• Headache
  • Persisting symptoms of post-trauma vision dysfunction
Neuropsychologist / Clinical Psychologist
1For the following symptoms

  • Persisting cognitive deficits/fatigue impacting function, sleep, performance issues.
  • Requiring support returning to school, work, normal activities
  • Persistent depressive and anxiety symptoms, PTSD and suicidal ideation
  • Sensitivities to light and sound
  • Sports performance issues
Neurosurgeon

For the following symptoms

  • Structural brain or spine injury
Nurse Practitioner

For the following symptoms

  • Requiring decisions about return to learn, school, work, and play
  • Physical fatigue, sleep difficulties
  • Headache
  • Sensitivities to light and sound, vestibular abnormalities, dizziness, nausea and/or vomitting
Nurse

For the following symptoms

  • Physical fatigue, sleep difficulties
  • Headache
  • Sensitivities to light and sound, nausea and/or vomitting
Occupational Therapist
1, 30For the following symptoms

  • Requiring support for integration to school or work and day-to-day activities
  • Cognitive deficits
  • Fatigue (mental/cognitive)
  • Sleep difficulties
  • Co-occurring orthopaedic injuries
Optometrist (with expertise in vision therapy, developmental and functional optometry)

For the following symptoms

  • Dizziness/balance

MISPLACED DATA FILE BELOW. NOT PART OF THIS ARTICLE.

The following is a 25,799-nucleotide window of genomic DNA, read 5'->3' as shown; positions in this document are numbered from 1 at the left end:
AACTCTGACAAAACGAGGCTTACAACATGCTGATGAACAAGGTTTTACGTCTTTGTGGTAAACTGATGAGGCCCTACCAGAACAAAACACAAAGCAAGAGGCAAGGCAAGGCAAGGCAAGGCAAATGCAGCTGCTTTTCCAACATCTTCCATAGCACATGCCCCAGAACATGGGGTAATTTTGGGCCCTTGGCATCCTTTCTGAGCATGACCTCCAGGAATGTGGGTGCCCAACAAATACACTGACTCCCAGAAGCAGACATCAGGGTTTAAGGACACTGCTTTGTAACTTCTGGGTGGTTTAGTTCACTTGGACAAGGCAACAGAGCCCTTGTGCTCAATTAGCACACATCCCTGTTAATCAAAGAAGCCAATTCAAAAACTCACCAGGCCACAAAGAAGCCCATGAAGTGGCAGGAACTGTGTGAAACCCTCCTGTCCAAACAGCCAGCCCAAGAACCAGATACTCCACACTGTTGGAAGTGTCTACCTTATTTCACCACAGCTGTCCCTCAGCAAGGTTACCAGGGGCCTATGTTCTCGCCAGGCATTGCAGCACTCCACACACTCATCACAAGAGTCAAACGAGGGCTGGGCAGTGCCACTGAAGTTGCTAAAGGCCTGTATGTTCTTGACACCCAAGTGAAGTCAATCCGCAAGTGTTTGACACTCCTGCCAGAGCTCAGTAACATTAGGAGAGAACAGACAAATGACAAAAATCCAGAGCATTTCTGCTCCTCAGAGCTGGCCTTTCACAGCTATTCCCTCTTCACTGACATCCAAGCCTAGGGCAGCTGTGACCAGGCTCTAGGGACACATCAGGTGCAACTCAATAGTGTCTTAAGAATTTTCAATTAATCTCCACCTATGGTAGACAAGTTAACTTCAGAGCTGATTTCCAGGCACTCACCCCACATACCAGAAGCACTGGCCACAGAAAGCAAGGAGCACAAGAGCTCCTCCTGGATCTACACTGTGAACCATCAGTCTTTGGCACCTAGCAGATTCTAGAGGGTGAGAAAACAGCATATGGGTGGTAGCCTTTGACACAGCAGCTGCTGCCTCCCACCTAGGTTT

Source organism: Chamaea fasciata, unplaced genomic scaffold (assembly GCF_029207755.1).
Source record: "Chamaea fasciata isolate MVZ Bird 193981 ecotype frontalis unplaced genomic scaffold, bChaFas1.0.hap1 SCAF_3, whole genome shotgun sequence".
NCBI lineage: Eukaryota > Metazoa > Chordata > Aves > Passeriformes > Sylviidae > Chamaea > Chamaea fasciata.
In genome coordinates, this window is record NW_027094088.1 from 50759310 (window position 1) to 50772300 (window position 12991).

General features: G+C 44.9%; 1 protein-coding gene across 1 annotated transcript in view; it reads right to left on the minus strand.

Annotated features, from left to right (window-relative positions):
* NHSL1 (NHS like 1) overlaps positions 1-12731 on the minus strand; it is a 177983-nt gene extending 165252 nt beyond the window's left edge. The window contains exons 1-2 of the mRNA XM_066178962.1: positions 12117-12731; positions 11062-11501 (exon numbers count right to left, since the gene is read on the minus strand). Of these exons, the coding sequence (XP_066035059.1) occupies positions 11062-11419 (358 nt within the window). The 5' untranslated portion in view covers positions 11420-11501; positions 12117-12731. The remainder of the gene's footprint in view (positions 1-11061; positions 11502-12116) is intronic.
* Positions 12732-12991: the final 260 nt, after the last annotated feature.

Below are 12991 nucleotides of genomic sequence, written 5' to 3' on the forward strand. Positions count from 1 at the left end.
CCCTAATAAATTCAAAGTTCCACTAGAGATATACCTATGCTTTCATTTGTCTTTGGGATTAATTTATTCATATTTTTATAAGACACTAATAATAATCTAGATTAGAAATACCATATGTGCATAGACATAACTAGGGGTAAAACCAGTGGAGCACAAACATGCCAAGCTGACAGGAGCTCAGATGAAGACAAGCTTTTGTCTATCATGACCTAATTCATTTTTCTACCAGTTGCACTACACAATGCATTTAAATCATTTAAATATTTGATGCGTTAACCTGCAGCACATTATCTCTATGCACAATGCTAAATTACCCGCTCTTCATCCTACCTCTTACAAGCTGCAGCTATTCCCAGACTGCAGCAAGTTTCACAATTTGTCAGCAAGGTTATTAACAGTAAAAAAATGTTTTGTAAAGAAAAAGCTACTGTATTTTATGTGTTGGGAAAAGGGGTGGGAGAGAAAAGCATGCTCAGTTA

• Vision loss, blurry vision
  • Sensitivities to light
  • Requiring support with return to activities
Orthopaedic Surgeon

For the following symptoms

  • Co-occurring orthopaedic injuries
  • Structural spine injury
Physiatrist

For the following symptoms

  • Requiring decisions about return to learn, school, work, and play
  • Persisting post-traumatic headaches
  • Physical, cognitive and emotional symptoms impacting a patient’s function, that are not already being addressed by another specialist
Physician/ Sports Medicine Physician

For the following symptoms

  • Requiring decisions about return to learn, school, work, and play
  • Sleep difficulties, physical fatigue
  • Headache
  • Seizures
  • Sensitivities to light and/or sound, vestibular abnormalities, dizziness, nausea and/or vomitting, tinnitus
  • Disorders of taste and smell, disorders of motor speech and swallowing
  • Co-occurring orthopaedic injury
  • Structural brain or spine injury
Physiotherapist / Vestibular Therapist

For the following symptoms

  • Decreased balance, persisting dizziness, benign paroxysmal positional vertigo (BPPV), tinnitus
  • Oculomotor dysfunction
  • Headache
  • C-spine dysfunction, neck pain, postural issues
  • Physical fatigue
  • Co-occurring orthopaedic injury
  • Requiring support returning to activities
Psychiatrist

For the following symptoms

  • Persisting symptoms of depression/anxiety including Post traumatic stress disorder (PTSD)
  • Suicidal ideation
  • Requiring support returning to learn, work, and play
Social Worker
1For the following symptoms

  • Need Education/support of family members
  • Depression/anxiety
  • Sleep difficulties
  • Financial difficulties
  • Difficulty with return to regular activity (fatigue, sleep, performance issues) and community integration
Speech Language Pathologist
30For the following symptoms

  • Cognitive communication deficits (word finding, word formulation, reading comprehension, processing)
  • Requiring support for return to activity (social communication , school)
  • Disorders of motor speech and swallowing

Key Messages

  • Concussion management is symptom-based
  • Referral indicators were developed to guide healthcare providers to facilitate appropriate referrals
  • Healthcare providers must be mindful to always work within their scope of practice and their level of competence
  • Focus should be on getting patients the right care in a timely manner